4. I did not take enough practice exams. To be completely honest and transparent, I may have done 1 or 2 practice exams per class my first semester 1L year - strong emphasis on “may have.” The first time you complete an exam should not be the actual exam. About 3-4 weeks prior to the final exam, you need to be in office hours at least once a week reviewing your exams with your professor. During one of your first office visits with your professor, you need to ask (1) Do you provide your students with any of your (the professor’s) past exams and the model answer and (2) if they don’t, what supplement do they suggest for the purposes of practice exams. AGAIN, look at their bookshelves. Sometimes the answer is literally right in front of you.
This should go without saying - but just in case - your practice exams should be the same format as your professors’ final exams. Some professors do all essay exams, all multiple choice questions (MCQ) exams, and some do a mixture of both. You should also take your practice exams timed - just like you did for the LSAT (or should have done). You need to get used to knocking out exams under timed constraints. Law school exams not only test knowledge but how quickly can type that knowledge when it counts (this is why I also prefer muscle memory). If you’re not a fast typer, work on your typing skills. Your knowledge is useless if you can't put it to "paper" quickly and efficiently. There are courses where I was confident in and I type 80-90WPM and I STILL wouldn’t finish my exam in time. The bar exam is also rigorously timed. Since you have approximately 1.8 minutes per MBE question on the bar, many professors also aim for the same time constraint to adequately prepare you. If your final exam is ½ essay and ½ MCQ, you should always do your essay(s) first. If you run out of time, you can always guess on MCQ and still have a 25% chance of guessing the correct answer. Always review the explanations for your practice MCQ even when you get the answer correct because you may have gotten it correct for the wrong reason.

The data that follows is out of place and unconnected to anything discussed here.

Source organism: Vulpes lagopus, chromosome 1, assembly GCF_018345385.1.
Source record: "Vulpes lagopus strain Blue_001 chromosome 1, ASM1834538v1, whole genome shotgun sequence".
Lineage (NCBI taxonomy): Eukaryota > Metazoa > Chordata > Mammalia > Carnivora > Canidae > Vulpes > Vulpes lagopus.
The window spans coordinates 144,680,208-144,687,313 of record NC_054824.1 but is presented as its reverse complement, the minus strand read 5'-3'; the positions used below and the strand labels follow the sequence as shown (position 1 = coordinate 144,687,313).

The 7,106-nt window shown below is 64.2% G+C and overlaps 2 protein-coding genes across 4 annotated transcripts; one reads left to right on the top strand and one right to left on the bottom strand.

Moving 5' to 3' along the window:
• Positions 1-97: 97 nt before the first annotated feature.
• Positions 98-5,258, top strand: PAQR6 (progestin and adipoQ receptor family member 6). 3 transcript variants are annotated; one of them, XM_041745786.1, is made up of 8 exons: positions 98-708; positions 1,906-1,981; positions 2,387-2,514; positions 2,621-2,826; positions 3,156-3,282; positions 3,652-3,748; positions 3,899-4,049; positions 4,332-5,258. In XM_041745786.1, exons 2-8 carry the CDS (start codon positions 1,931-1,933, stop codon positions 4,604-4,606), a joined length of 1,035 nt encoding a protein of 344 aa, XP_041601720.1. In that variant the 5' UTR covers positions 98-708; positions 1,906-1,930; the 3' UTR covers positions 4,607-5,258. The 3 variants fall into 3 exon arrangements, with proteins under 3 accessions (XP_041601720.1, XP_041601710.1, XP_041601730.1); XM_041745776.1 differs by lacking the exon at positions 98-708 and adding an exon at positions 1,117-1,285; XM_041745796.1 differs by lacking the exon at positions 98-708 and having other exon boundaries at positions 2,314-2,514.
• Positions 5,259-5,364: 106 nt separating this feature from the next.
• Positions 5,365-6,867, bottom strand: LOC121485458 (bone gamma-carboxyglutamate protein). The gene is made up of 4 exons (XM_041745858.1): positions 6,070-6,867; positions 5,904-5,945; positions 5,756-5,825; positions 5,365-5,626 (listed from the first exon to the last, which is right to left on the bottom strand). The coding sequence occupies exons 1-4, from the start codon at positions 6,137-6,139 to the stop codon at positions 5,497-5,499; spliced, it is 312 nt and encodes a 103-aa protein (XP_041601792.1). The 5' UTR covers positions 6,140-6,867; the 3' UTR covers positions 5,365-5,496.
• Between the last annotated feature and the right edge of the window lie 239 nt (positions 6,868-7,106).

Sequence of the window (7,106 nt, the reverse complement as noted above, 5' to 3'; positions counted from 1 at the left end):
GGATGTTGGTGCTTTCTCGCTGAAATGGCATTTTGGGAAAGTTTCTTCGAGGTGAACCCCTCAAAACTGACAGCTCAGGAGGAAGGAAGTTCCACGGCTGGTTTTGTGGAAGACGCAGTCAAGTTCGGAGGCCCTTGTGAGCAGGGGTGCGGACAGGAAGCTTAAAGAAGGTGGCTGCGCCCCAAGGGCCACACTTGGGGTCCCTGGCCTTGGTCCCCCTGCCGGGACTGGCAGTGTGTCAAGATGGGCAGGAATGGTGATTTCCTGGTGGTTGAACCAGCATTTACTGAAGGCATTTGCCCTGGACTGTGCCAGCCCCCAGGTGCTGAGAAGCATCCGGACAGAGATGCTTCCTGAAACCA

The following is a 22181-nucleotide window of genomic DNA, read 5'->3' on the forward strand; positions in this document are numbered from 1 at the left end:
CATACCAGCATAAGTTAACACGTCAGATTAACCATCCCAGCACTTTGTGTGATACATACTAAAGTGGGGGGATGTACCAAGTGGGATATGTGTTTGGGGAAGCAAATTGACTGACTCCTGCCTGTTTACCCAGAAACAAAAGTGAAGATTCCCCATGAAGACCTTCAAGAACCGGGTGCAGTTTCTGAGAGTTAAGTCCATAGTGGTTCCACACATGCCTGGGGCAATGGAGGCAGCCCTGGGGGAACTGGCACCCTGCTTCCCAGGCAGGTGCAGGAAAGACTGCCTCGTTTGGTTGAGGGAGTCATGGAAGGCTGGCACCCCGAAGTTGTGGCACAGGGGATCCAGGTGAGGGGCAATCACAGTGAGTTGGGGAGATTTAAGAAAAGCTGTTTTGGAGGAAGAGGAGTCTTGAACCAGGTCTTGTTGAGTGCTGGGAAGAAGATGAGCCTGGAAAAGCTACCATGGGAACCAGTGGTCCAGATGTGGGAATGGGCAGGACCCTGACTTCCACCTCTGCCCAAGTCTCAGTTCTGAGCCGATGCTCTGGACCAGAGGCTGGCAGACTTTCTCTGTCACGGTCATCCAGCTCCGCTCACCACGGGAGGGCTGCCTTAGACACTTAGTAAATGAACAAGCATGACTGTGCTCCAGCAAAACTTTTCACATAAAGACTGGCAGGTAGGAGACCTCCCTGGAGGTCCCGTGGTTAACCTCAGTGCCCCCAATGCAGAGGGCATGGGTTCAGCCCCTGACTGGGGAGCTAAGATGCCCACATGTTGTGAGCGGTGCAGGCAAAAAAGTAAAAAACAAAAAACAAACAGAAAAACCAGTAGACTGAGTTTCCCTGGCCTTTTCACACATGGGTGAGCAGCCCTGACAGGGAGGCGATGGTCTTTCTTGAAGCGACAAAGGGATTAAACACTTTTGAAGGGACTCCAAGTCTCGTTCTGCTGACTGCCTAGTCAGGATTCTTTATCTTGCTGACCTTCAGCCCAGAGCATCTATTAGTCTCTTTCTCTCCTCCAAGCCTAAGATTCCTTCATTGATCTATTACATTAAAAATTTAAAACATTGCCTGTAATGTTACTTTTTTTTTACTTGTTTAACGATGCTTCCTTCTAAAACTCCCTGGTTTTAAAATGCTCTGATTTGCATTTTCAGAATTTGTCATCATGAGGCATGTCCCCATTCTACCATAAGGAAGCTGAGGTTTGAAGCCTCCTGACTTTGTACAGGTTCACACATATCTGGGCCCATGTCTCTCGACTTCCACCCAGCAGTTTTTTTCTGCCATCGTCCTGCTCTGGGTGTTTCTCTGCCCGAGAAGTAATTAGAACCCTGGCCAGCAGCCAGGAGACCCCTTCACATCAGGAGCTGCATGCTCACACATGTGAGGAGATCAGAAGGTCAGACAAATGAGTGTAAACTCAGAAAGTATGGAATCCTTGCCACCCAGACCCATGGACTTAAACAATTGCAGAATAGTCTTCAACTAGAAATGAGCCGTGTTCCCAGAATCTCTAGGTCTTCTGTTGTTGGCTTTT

Don’t feel like you’re getting on your professors’ nerves with your practice exams. It is their JOB to help you. You’re an adult, as are they. You are PAYING them for a service. Don’t be afraid to respectfully and professionally remind them of that.
5. Lastly, but most importantly, I did not dedicate enough "me time" for myself. Looking back at 1L year, I honestly believe that most of the stress that I experienced was based on the 1L horror stories shared on social media, movies, and TV. You’re given this impression that you will have no life and that if you attempt to have one, you will fail. People share their stories of how they stay up 18+ hours studying, end their relationships to prioritize their studies, and indulge in drugs to stay awake to get ahead. However, many neglect to share the stories of their depression, thoughts of suicide, increased drug/alcohol use/abuse, or the attempts or actual suicides of their classmates.